Following that Tom Blundell and Kane Williamson were batting steadily, when Ishant struck again, this time the wicket solely in his name. Pitching on a good length on the fuller side, the ball did just enough to sneak in the gap between bat and pad of Blundell to hit the timber. Then, again, he struck with Ross Taylor. Multiple times in the day, Indian bowling looked tacky in the absence of Ishant.
However, when the Delhite was on the ball, things fell in familiar territory for Kohli and co. The ball seemed to be doing so much more than the other pacers combined for Ishant, with the tactical knowledge of knowing where to bowl. He read the pitch like Delhi roads at the back of his mind, knowing every dust - converting them to glitter. A larger than life attitude, Ishant Sharma sprung life into the other-wise dull Indian pace attack, with Kohli’s expletives on the rise. All of it lied down to a simple fact - the experience of playing at the highest level, knowing every nuance of the red ball, understanding the ins and outs of the cross-seam. At the end of Day 2, a sleep-deprived Ishant walked out to the post-day press conference.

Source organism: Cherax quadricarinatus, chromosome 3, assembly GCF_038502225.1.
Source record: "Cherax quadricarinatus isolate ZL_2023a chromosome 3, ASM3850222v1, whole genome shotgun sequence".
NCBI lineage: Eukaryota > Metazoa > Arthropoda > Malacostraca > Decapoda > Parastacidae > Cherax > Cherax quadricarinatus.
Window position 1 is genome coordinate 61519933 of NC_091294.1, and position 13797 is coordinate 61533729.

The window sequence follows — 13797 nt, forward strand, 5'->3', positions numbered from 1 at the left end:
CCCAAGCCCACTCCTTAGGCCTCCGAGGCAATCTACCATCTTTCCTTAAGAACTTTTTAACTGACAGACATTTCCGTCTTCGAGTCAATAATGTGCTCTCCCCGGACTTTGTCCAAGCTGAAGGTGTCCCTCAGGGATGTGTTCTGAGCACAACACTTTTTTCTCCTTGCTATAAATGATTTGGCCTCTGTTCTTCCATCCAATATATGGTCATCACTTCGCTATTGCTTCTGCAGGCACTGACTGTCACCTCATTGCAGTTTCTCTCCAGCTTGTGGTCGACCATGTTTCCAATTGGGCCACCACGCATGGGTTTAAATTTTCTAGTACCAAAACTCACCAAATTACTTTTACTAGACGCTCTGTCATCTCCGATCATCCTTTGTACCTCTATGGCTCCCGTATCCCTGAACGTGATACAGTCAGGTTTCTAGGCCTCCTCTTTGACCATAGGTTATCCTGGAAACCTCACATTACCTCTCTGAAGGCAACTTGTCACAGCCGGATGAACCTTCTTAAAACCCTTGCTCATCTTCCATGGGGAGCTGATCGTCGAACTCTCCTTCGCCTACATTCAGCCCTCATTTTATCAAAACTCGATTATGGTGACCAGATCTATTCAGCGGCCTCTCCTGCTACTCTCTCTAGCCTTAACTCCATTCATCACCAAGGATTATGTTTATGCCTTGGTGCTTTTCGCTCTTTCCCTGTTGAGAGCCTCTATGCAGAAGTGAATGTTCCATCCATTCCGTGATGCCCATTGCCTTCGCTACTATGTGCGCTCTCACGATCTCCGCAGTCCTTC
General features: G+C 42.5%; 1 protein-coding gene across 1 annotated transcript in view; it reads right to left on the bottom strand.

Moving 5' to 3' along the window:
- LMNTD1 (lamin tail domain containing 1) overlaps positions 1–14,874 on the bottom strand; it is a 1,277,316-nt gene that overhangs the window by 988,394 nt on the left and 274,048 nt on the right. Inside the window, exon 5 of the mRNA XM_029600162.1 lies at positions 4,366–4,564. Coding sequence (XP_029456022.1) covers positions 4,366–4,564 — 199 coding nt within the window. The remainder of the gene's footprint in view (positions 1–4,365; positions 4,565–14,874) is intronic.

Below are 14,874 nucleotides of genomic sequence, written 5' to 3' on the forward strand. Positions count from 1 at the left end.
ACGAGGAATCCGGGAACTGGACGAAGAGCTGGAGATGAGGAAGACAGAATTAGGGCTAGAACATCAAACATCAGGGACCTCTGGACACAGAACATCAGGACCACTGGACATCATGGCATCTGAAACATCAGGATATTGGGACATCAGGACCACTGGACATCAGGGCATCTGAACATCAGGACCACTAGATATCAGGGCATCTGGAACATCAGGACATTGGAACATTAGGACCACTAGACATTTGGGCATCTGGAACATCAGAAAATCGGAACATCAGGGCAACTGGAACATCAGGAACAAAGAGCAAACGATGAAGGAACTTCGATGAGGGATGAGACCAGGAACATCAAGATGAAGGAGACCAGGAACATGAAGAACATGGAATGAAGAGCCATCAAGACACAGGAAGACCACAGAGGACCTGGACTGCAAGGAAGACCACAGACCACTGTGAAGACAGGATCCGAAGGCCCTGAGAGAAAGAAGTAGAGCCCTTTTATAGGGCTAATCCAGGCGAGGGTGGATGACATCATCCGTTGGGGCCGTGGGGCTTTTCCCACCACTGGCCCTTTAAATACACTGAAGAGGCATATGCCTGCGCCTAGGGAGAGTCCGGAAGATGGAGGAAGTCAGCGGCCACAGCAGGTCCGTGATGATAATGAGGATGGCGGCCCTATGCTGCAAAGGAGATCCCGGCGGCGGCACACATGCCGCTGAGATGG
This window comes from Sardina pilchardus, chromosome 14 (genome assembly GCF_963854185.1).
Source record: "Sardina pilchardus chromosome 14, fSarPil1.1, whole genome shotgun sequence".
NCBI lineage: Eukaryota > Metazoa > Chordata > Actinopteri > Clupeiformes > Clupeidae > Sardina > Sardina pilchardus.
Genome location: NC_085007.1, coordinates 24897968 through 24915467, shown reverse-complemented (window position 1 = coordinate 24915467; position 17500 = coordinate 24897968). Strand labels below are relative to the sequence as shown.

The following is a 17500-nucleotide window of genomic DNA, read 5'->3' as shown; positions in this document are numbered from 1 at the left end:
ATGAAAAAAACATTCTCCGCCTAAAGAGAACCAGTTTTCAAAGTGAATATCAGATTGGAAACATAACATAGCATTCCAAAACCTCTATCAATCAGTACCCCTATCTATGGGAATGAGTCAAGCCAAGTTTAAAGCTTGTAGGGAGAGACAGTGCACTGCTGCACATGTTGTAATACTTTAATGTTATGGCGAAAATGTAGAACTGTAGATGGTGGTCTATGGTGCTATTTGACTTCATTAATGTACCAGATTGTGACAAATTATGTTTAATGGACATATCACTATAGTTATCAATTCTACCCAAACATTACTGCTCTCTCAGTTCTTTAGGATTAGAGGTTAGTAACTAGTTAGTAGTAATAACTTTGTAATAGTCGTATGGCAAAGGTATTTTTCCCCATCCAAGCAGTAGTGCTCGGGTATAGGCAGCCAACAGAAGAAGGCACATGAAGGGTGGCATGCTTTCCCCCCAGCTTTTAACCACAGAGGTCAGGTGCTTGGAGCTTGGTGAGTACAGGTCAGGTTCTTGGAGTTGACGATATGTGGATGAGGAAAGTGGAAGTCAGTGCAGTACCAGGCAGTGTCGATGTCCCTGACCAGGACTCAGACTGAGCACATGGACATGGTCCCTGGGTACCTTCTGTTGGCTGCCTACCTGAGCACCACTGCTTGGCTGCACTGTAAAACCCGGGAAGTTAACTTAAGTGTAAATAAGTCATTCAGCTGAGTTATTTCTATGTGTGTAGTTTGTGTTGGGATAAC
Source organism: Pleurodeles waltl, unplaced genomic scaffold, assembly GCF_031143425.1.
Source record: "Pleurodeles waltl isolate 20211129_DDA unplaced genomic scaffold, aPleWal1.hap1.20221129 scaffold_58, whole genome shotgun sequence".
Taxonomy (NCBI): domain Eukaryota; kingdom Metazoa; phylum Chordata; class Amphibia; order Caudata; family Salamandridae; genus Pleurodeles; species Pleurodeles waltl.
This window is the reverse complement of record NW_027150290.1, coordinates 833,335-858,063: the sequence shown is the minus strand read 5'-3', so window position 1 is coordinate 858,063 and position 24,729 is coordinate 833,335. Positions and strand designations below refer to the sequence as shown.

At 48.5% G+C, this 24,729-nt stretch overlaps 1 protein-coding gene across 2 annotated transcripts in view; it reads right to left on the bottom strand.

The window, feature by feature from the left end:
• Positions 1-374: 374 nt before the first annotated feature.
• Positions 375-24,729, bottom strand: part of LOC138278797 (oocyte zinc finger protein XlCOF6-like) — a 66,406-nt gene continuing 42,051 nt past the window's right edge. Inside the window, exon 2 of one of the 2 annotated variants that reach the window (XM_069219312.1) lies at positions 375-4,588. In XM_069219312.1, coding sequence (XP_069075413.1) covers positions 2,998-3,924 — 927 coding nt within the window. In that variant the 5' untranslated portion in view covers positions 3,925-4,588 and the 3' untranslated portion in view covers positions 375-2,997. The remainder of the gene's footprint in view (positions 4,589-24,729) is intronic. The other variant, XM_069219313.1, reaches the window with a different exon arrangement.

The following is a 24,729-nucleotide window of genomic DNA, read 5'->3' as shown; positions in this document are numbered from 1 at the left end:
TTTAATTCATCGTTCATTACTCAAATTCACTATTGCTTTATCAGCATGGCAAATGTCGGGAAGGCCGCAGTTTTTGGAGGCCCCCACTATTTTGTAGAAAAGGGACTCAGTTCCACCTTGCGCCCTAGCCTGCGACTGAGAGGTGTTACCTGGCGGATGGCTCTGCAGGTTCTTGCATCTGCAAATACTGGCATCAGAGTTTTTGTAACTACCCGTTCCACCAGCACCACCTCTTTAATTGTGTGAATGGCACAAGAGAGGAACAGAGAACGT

"I am not happy because I have not slept for two days and I was struggling a lot today (with my body). The way I would have liked to bowl, it did not happen. They asked me to play and I played. Anything, for the team," said Ishant in the post-day press conference, reported the Times of India.
Every Ishant’s step seemed to take New Zealand by surprise, every delivery had an effort as tall as him. His efforts were rightly rewarded with a fifer, more importantly, he looked more relaxed on the third Day following a sound day of sleep. As Ishant rightly pointed out in the post-day press conference, getting used to the wind was the difference between a good day and a bad one for India. And, from a bowling stand-point, living a life without Ishant is the difference between a good Test and a bad one overseas for Virat Kohli’s team India.